"We have always been building a team that can perform in all races that we start in and we want to stimulate riders to take responsibility in those races and by that way create an offensive, attractive team. The spring was successful, with the team taking the first position in the UCI ranking for most of the time and with Freire's Milano- Sanremo win. In all the Classics but Paris-Roubaix, Rabobank riders were competing for the victory, and many more successes, so the spring season has been good for us.

"This year, we are creating a team that is not primarily focused on one top GC rider. Surely with Leipheimer, Rasmussen and Boogerd we have some guys that can be good in the mountains and are capable of achieving a top ten or top five."

-A confident Theo De Rooij talks about the team's chances at the 2004 Tour de France

"It was a pity for Boogerd was confronted with a superb Rebellin and had to settle for second place two times, both in Amstel Gold race and Liege Bastogne Liege. Before this one week in April, Davide Rebellin was a top rider but not the cannibal we got to see in those races. Michael might have been in his best form ever."

Earlier this year, De Rooij spoke about the keystones in the team, and the breathing space allowed between the spring classics and the Tour. In June, we should find ourselves just in that gap.

"Naturally the Tour de France is the most important race for us so we are creating a 'gap', a possibility for the riders to recuperate from the Spring Classics. 'Doing' the Spring Classics might be even harder than finishing a three week stage race. The preliminary Tour selection was made in the beginning of May, with some eleven riders for nine places. The key riders are Rasmussen, Boogerd, Leipheimer, Dekker and Freire. [note: the final selection was announced on June 22, with Freire excluded due to injury-Ed.]

Strength in numbers
Photo ©: Bert Geerts

"They all play a very important role in the team with their creativeness, experience, and also old-fashioned motivation to dedicate themselves 100 percent to the team if necessary and not to think about personal interest. This year, we are creating a team that is not primarily focused on one top GC rider, like we did last year with Levi. Surely with Leipheimer, Rasmussen and Boogerd we have some guys that can be good in the mountains and are capable of achieving a top ten or top five classification. Last year, after one Tour stage, about 25 percent of the team crashed out, including Levi. We hope the Tour will be open this year, with lots of changing race situations. We do have an aggressive team, capable of performing in such circumstances."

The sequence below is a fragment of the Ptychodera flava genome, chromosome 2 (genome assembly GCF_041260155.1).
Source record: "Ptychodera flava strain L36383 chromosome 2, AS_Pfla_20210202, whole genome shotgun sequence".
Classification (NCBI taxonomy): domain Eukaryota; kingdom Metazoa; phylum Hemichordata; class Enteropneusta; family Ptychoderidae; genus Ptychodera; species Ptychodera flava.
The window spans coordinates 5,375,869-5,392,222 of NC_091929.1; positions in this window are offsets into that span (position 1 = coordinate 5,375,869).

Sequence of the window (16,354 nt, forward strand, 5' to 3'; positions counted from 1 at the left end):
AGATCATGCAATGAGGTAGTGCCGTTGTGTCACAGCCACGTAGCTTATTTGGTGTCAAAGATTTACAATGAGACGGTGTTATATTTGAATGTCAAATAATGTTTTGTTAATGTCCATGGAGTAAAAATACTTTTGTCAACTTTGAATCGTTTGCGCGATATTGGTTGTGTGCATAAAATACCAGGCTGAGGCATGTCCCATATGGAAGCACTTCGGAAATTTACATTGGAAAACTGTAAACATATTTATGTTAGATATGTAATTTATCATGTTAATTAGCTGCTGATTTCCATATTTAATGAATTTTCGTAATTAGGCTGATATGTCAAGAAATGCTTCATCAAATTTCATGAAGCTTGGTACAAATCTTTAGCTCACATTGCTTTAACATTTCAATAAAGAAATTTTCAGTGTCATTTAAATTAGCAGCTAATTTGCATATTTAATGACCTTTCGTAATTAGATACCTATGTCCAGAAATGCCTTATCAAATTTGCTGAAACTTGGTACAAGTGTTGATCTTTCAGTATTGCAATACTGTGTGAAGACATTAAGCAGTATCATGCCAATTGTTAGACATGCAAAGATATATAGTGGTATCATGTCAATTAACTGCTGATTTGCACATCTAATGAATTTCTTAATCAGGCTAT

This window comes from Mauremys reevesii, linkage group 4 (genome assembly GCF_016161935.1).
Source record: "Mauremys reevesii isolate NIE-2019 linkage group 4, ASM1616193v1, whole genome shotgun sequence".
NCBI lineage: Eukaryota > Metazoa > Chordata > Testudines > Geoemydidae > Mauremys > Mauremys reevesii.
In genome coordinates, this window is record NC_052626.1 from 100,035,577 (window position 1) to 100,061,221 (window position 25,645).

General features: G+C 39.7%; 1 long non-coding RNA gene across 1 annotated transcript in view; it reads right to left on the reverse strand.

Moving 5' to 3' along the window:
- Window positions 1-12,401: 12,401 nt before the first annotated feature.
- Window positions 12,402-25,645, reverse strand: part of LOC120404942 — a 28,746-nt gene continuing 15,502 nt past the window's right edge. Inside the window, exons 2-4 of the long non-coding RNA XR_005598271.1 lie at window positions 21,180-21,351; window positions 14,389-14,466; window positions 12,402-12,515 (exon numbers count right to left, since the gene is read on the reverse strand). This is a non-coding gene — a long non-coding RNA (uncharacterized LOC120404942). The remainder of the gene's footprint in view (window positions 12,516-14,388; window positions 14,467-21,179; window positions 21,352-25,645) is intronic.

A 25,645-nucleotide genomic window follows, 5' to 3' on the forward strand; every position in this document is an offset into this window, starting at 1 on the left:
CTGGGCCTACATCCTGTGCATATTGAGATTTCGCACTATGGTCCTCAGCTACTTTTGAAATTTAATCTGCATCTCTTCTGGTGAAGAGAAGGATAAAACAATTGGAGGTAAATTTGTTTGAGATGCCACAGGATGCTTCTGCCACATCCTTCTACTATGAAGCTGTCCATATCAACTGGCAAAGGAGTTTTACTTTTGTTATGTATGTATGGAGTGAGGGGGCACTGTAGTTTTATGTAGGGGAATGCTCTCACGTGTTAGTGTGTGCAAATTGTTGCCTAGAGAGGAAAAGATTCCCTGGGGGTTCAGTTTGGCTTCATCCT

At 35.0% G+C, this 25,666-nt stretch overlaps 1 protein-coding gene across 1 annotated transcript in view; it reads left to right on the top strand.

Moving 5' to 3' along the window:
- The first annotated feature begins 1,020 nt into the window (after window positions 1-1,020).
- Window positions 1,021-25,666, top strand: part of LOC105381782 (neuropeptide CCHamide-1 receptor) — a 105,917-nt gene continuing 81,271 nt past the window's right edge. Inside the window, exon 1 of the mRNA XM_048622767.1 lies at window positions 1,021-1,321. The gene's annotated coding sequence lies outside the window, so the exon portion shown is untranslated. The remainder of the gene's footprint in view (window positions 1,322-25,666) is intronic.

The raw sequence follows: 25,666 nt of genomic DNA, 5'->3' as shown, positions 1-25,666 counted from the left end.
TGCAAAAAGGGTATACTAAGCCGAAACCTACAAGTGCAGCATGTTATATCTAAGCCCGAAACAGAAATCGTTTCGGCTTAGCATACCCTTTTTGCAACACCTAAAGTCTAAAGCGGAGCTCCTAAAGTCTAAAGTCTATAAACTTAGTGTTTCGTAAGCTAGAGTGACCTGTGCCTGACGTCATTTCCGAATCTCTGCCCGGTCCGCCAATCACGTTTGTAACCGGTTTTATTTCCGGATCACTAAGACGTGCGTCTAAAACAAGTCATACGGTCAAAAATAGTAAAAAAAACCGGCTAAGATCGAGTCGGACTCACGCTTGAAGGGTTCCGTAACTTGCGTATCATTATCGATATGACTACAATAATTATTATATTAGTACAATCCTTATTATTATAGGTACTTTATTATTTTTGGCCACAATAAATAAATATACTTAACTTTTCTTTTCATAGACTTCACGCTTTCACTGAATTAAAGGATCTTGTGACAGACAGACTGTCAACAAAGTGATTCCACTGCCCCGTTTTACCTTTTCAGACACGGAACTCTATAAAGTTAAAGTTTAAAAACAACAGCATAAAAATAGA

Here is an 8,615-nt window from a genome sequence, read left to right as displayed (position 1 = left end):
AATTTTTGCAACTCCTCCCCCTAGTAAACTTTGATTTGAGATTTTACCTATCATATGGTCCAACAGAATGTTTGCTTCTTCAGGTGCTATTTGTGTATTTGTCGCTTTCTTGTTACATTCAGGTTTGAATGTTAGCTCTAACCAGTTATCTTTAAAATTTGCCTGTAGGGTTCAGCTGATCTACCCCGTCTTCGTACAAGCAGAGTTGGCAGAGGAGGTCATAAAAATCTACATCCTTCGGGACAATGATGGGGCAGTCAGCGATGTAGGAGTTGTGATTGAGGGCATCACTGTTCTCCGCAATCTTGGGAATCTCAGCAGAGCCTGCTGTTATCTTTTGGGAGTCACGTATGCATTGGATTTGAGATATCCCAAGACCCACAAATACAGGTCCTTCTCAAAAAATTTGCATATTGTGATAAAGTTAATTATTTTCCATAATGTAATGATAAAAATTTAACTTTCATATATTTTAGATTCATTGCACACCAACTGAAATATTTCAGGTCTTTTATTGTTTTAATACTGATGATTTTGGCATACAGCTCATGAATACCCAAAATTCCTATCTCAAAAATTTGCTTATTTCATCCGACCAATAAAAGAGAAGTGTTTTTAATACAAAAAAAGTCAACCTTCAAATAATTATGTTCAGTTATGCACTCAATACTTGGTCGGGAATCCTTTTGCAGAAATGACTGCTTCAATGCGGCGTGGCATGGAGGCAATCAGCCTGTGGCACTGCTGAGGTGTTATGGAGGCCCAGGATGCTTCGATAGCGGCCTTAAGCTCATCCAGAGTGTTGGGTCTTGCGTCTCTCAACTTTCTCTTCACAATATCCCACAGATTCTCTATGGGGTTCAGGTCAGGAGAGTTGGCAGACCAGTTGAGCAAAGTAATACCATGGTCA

On a more personal note, I'm curious to find out what country has made the strongest impression on De Rooij, after his 24 years as a rider and a sports director.

"Italy is my favourite country to work in, because of the 'ambiance', the spirit, the emotions, the races, the landscape, 'joie de vivre'," he says.

"Another special memory is Tour of Slovakia in 1978. I was the first rider from the west to win that race behind the Iron Curtain. It was special and becomes more special by the year since there is no more curtain left. Some races I used to love were Paris-Roubaix, Amstel Gold, Tirreno-Adriatico and Tour of Switzerland. I also liked to race in countries far away, as a change. I still like these races, only if the 'far away races' can be fitted in our 'European' program."

Despite many years as a rider, De Rooij's future after his professional career wasn't clear. Did he ever think about working with something different than cycling?